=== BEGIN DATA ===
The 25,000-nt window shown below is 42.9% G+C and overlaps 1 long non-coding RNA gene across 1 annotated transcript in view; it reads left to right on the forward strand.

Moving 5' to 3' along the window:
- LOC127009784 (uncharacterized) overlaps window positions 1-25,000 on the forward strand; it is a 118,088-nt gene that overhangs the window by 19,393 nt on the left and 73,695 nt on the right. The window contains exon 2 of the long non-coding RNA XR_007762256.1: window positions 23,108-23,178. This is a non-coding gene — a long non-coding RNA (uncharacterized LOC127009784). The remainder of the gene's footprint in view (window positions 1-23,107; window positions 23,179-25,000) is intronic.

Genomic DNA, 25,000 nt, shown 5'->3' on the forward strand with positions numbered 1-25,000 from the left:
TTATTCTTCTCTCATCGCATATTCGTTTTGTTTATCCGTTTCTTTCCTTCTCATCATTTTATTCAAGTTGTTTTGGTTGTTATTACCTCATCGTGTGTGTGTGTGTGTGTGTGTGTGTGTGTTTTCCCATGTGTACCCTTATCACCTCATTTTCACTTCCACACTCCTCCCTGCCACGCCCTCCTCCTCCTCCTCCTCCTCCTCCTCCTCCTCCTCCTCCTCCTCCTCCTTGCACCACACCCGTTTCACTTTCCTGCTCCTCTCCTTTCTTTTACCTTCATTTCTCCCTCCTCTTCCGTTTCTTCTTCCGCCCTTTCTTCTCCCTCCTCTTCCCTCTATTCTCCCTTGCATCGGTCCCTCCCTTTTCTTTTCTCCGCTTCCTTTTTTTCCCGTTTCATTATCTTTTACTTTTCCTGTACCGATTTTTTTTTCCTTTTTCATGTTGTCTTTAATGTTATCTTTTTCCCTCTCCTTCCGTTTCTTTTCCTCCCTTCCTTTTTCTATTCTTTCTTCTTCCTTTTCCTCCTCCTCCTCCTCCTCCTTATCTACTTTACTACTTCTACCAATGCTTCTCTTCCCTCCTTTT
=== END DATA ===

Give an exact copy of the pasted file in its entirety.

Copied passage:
The 25,000-nt window shown below is 42.9% G+C and overlaps 1 long non-coding RNA gene across 1 annotated transcript in view; it reads left to right on the forward strand.

Moving 5' to 3' along the window:
- LOC127009784 (uncharacterized) overlaps window positions 1-25,000 on the forward strand; it is a 118,088-nt gene that overhangs the window by 19,393 nt on the left and 73,695 nt on the right. The window contains exon 2 of the long non-coding RNA XR_007762256.1: window positions 23,108-23,178. This is a non-coding gene — a long non-coding RNA (uncharacterized LOC127009784). The remainder of the gene's footprint in view (window positions 1-23,107; window positions 23,179-25,000) is intronic.

Genomic DNA, 25,000 nt, shown 5'->3' on the forward strand with positions numbered 1-25,000 from the left:
TTATTCTTCTCTCATCGCATATTCGTTTTGTTTATCCGTTTCTTTCCTTCTCATCATTTTATTCAAGTTGTTTTGGTTGTTATTACCTCATCGTGTGTGTGTGTGTGTGTGTGTGTGTGTGTTTTCCCATGTGTACCCTTATCACCTCATTTTCACTTCCACACTCCTCCCTGCCACGCCCTCCTCCTCCTCCTCCTCCTCCTCCTCCTCCTCCTCCTCCTCCTCCTCCTTGCACCACACCCGTTTCACTTTCCTGCTCCTCTCCTTTCTTTTACCTTCATTTCTCCCTCCTCTTCCGTTTCTTCTTCCGCCCTTTCTTCTCCCTCCTCTTCCCTCTATTCTCCCTTGCATCGGTCCCTCCCTTTTCTTTTCTCCGCTTCCTTTTTTTCCCGTTTCATTATCTTTTACTTTTCCTGTACCGATTTTTTTTTCCTTTTTCATGTTGTCTTTAATGTTATCTTTTTCCCTCTCCTTCCGTTTCTTTTCCTCCCTTCCTTTTTCTATTCTTTCTTCTTCCTTTTCCTCCTCCTCCTCCTCCTCCTTATCTACTTTACTACTTCTACCAATGCTTCTCTTCCCTCCTTTT